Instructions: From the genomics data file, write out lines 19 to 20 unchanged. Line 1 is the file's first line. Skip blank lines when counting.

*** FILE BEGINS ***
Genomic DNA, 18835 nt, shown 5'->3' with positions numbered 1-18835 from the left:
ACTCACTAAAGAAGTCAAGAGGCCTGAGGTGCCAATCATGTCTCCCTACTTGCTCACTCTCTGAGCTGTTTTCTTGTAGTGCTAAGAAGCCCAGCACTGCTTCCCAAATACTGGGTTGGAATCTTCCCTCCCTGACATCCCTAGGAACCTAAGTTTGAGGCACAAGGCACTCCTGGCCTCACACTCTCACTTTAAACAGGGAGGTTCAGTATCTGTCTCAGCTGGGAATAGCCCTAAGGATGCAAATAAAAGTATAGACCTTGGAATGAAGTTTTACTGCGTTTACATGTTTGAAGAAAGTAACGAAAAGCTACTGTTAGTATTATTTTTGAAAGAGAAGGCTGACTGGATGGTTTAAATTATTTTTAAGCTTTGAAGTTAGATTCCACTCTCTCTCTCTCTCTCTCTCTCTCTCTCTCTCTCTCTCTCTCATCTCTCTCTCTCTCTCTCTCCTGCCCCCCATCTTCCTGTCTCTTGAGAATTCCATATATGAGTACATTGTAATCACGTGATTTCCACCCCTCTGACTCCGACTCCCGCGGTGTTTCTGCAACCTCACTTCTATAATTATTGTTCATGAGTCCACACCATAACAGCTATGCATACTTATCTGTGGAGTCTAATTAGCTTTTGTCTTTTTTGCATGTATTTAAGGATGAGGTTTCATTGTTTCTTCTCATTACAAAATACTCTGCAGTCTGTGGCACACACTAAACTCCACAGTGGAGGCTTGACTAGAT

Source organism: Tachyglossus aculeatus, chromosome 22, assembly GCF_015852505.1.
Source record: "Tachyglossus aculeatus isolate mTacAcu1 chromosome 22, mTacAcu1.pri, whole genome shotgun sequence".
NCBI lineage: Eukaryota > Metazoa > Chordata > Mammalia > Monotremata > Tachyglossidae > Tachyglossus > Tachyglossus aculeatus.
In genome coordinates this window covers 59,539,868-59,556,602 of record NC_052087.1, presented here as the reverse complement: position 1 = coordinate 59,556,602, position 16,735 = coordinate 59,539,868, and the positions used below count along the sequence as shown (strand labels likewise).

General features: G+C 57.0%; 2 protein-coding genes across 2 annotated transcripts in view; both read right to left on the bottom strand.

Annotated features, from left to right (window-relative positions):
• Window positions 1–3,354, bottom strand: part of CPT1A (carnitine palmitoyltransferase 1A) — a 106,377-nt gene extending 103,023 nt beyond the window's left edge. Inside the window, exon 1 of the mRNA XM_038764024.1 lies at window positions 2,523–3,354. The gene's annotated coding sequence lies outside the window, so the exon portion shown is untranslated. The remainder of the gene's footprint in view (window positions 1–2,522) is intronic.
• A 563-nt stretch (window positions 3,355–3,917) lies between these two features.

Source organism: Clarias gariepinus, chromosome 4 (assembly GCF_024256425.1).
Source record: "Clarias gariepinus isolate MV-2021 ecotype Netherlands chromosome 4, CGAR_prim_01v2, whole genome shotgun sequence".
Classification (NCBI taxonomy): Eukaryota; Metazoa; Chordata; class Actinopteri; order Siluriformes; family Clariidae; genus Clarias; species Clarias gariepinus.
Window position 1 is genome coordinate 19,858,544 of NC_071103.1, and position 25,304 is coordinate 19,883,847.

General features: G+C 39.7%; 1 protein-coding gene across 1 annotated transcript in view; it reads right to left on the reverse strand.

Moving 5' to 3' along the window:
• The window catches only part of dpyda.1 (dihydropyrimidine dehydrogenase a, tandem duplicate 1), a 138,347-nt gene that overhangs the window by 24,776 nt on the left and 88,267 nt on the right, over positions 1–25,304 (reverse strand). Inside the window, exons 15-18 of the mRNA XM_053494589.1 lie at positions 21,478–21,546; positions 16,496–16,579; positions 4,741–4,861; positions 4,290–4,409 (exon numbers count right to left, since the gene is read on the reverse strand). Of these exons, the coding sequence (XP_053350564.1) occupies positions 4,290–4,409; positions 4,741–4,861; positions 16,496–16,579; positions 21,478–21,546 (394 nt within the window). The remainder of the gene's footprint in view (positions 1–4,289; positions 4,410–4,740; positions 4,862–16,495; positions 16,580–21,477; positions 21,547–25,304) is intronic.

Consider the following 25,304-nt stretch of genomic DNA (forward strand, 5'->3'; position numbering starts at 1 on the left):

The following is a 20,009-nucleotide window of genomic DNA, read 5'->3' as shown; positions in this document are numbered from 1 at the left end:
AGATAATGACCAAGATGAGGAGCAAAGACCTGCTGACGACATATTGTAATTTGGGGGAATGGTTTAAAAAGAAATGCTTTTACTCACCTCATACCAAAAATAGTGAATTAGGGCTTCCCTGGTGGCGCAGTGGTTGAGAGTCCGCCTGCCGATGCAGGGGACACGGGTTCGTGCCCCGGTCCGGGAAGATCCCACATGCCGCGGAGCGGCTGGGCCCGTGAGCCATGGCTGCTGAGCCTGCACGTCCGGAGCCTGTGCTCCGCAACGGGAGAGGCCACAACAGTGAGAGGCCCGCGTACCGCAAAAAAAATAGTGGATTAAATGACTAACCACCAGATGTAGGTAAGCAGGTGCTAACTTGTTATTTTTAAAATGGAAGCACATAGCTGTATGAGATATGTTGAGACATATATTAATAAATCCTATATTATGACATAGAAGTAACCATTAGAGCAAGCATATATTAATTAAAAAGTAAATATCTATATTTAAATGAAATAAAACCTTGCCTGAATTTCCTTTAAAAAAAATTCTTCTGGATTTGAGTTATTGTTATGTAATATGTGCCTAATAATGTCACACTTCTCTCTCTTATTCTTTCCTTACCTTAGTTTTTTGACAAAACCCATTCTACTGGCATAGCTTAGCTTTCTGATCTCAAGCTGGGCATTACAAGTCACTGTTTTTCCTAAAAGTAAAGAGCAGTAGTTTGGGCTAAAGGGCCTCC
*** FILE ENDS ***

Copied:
The following is a 20,009-nucleotide window of genomic DNA, read 5'->3' as shown; positions in this document are numbered from 1 at the left end:
AGATAATGACCAAGATGAGGAGCAAAGACCTGCTGACGACATATTGTAATTTGGGGGAATGGTTTAAAAAGAAATGCTTTTACTCACCTCATACCAAAAATAGTGAATTAGGGCTTCCCTGGTGGCGCAGTGGTTGAGAGTCCGCCTGCCGATGCAGGGGACACGGGTTCGTGCCCCGGTCCGGGAAGATCCCACATGCCGCGGAGCGGCTGGGCCCGTGAGCCATGGCTGCTGAGCCTGCACGTCCGGAGCCTGTGCTCCGCAACGGGAGAGGCCACAACAGTGAGAGGCCCGCGTACCGCAAAAAAAATAGTGGATTAAATGACTAACCACCAGATGTAGGTAAGCAGGTGCTAACTTGTTATTTTTAAAATGGAAGCACATAGCTGTATGAGATATGTTGAGACATATATTAATAAATCCTATATTATGACATAGAAGTAACCATTAGAGCAAGCATATATTAATTAAAAAGTAAATATCTATATTTAAATGAAATAAAACCTTGCCTGAATTTCCTTTAAAAAAAATTCTTCTGGATTTGAGTTATTGTTATGTAATATGTGCCTAATAATGTCACACTTCTCTCTCTTATTCTTTCCTTACCTTAGTTTTTTGACAAAACCCATTCTACTGGCATAGCTTAGCTTTCTGATCTCAAGCTGGGCATTACAAGTCACTGTTTTTCCTAAAAGTAAAGAGCAGTAGTTTGGGCTAAAGGGCCTCC